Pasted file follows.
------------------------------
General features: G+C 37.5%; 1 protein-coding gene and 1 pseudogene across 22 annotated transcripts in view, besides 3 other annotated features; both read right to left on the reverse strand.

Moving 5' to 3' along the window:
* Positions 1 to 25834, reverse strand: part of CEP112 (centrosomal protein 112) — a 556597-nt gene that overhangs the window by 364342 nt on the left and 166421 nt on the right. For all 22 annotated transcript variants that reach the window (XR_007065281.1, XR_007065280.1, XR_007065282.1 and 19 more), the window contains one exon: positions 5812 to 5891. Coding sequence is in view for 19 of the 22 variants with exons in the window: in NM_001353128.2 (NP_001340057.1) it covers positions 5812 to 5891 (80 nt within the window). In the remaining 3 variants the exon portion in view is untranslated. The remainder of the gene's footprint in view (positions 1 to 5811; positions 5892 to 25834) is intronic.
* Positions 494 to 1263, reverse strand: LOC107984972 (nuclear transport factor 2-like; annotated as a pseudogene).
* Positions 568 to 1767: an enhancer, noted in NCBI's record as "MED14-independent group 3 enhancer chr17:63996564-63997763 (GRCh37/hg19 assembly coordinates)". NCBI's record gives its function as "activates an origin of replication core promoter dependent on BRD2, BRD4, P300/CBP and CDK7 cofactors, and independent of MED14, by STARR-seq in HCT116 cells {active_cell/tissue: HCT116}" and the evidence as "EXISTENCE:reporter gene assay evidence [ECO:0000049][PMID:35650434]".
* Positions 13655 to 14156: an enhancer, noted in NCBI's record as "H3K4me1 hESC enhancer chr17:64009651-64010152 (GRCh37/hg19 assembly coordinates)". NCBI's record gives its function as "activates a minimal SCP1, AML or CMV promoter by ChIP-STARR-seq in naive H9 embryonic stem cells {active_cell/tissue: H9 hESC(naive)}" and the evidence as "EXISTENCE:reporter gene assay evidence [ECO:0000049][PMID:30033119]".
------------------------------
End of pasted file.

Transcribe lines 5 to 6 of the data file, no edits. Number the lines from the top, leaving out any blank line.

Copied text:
* Positions 568 to 1767: an enhancer, noted in NCBI's record as "MED14-independent group 3 enhancer chr17:63996564-63997763 (GRCh37/hg19 assembly coordinates)". NCBI's record gives its function as "activates an origin of replication core promoter dependent on BRD2, BRD4, P300/CBP and CDK7 cofactors, and independent of MED14, by STARR-seq in HCT116 cells {active_cell/tissue: HCT116}" and the evidence as "EXISTENCE:reporter gene assay evidence [ECO:0000049][PMID:35650434]".
* Positions 13655 to 14156: an enhancer, noted in NCBI's record as "H3K4me1 hESC enhancer chr17:64009651-64010152 (GRCh37/hg19 assembly coordinates)". NCBI's record gives its function as "activates a minimal SCP1, AML or CMV promoter by ChIP-STARR-seq in naive H9 embryonic stem cells {active_cell/tissue: H9 hESC(naive)}" and the evidence as "EXISTENCE:reporter gene assay evidence [ECO:0000049][PMID:30033119]".